Time to improvise. What would the criminals in the movie do?   


“If you don’t pay big lady, we’ll kill him!”


There is a pause on the other end of the phone. And some murmurs. 


Unfazed returns. “Would that become public knowledge, or would it kind of… you know… be kept out of the press? Swept under the rug so-to-speak? I only ask because that might influence our decision” she pauses, hesitantly “I mean we love Michael and all, but these are tough times”.




“Oh, right, right of course, Marshall. Yes Marshall of course.”


You hang up. 


Your inexperience as a criminal shows. You thought Marshall’s company would pay big, big money for him, but all they did was peg him down to a measly market value… that they weren’t even able to pay. 


You reflect, realising now that he’s pretty disposable to his company. You realise that, as an intern, anyone can do what he does. So it’s back to the drawing board. Who else is connected to Marshall? 


Let’s think.


Well there’s his soccer team. There’s his high school friends that he hasn’t seen in ten years. There’s the people he takes the morning commute with too. 


You sit Marshall up, remove the gag, and ask him. “Who would pay the most for you? Your soccer team or your morning bus crowd?”


“Probably neither. I don’t socialise with them much.” Marshall seems very casual and flippant about this. . 


“If not them, then who?” You beg. 


He pauses and thinks. 


“Well, you could try my family? I mean I seem to be pretty valuable to them.” He looks up curiously. 


This could be something. You nod hurriedly in anticipation for him to go on. 


“They keep inviting me around every year for Christmas. They help me out with rent sometimes because I ah…” he looks around guiltily “don’t earn much. I was a dropkick at school but they always supported me and all that. They’re pretty sweet.”


This really is an idea. You think about it. 


“How much do you think they’d pay for you Marshall?”


Without hesitating he responds. “Oh they’d give everything they have – not sure I deserve it but yeh. It’s almost as if I go beyond currency when it comes to them.”


This thought catches your interest. “What do you mean?”


“Well I kind of feel guilty you know. I’ve sold most of my waking hours to a company for only $40,000 a year, that’s like $19 an hour or something. I guess that’s how much I’m worth on the job market. But wow, my time is worth way more than that to those who love me. There’s no price they wouldn’t pay. Wow, my time is actually incredibly valuable isn’t it? I’ve been selling myself short this whole time”.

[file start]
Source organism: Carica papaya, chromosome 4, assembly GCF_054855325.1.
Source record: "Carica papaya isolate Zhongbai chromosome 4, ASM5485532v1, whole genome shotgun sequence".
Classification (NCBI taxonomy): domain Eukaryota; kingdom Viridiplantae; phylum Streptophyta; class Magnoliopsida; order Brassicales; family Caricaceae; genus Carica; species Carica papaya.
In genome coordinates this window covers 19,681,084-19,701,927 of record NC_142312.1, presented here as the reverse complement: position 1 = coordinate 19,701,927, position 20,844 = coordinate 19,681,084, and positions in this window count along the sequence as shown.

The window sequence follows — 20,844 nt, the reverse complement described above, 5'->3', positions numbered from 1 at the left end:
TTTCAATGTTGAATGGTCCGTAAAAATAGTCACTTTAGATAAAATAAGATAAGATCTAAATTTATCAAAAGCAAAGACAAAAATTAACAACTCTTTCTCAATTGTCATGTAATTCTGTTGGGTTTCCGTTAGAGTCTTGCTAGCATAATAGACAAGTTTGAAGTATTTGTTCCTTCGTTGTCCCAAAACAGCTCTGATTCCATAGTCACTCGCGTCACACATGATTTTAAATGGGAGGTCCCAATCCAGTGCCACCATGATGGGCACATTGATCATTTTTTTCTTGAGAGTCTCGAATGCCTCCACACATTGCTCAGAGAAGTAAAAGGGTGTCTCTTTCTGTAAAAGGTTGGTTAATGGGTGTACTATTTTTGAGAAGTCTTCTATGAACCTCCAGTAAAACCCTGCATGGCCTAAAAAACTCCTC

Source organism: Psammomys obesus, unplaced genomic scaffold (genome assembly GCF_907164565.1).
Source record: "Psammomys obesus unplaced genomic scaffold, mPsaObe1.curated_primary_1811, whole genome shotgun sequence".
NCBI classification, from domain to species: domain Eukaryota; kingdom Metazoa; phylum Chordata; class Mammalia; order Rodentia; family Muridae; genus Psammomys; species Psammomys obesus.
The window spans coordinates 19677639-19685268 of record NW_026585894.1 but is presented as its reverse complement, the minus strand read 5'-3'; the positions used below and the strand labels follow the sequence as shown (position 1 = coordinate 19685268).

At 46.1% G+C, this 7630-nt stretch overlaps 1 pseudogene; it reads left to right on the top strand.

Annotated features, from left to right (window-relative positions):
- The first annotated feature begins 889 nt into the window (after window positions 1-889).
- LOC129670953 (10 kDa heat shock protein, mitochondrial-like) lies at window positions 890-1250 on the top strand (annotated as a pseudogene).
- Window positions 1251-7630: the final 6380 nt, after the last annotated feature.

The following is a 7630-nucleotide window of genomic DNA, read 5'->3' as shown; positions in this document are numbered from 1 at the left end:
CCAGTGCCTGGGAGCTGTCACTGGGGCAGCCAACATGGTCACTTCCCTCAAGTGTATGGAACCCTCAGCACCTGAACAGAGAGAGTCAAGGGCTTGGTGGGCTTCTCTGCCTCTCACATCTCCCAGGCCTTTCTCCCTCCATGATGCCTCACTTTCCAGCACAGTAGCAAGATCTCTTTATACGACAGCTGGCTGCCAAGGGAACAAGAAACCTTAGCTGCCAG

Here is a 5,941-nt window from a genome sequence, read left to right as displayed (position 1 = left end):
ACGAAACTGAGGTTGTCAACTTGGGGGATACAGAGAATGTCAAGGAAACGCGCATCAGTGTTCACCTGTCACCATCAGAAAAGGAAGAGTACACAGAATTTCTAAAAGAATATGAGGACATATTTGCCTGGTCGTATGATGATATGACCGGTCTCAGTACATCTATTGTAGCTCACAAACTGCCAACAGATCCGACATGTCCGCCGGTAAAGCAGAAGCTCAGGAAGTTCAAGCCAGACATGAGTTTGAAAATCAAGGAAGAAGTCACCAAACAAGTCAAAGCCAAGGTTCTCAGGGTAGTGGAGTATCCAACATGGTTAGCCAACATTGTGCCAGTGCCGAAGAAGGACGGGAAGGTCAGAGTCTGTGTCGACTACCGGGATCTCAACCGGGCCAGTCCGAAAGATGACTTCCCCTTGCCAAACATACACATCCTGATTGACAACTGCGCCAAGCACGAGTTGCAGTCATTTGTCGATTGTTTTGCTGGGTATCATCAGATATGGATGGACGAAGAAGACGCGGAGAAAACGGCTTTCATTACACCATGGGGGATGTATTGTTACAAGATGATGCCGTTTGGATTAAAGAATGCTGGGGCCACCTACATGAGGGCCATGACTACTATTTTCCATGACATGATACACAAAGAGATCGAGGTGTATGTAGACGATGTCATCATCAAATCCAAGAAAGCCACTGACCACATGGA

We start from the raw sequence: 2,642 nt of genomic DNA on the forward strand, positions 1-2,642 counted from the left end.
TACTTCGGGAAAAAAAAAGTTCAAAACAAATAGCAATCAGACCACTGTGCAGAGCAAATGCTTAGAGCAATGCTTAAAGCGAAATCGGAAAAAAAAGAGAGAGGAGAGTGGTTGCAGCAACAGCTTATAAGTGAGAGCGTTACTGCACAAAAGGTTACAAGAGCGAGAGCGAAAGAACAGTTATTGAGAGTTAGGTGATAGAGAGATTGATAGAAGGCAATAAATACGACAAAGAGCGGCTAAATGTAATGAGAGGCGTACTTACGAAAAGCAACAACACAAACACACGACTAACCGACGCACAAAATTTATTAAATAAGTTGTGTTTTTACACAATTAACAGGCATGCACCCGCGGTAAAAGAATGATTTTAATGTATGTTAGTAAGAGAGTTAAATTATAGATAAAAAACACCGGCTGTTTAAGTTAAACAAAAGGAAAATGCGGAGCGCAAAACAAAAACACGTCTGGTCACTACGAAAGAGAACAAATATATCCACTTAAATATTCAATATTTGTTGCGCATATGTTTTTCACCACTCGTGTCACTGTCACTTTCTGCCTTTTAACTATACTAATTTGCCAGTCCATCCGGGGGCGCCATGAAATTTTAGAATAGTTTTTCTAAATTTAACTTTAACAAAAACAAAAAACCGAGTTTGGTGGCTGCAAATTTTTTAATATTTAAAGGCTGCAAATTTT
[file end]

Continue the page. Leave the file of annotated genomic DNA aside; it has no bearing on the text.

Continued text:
You probe 


“Well what if it was $200,000 a year like you said on that date?”


Marshall thinks for a moment, looking away and furrowing his brow in deeper thought than he has done for some time whilst updating spreadsheets. 


“Well $80 an hour… I mean… even if it was $800,000 an hour, it wouldn’t make much sense to trade all that time for money, or chasing a promotion. My family would match that if they could”. 


And now you ask him


“Marshall, if you had your time again, what would you do differently?”


Marshall responds “I’d do the least amount of work I had to do to fund my MVL, my Minimum Viable Lifestyle… it’s an idea written and spoken about by Joe Wehbe and his friends. But then I’d make sure the time I spend doing all the things in my life is quality, including work”. 


He goes on. 


“And if there’s no work that I enjoy that much, I’ll resort to working the least amount of time possible to cover my MVL, and make sure I don’t rip myself off by trading my time for cash. Because our time cannot accurately be valued against a dollar. It is of infinite value, because it is, at the end of the day, finite”. 


“Your time is finite, which means it has infinite value to you.” 


There is no sale of your time that is well justified unless it is for more than cash. 


There is no way to peg your value to a dollar amount. There is no worthwhile conversion rate between your time and money. 


Who do you think of when you read this? Would this piece ‘open a door’ for someone you know? 

Share it with them. After all, the best way to open a thousand doors for you is to concentrate on opening doors for others.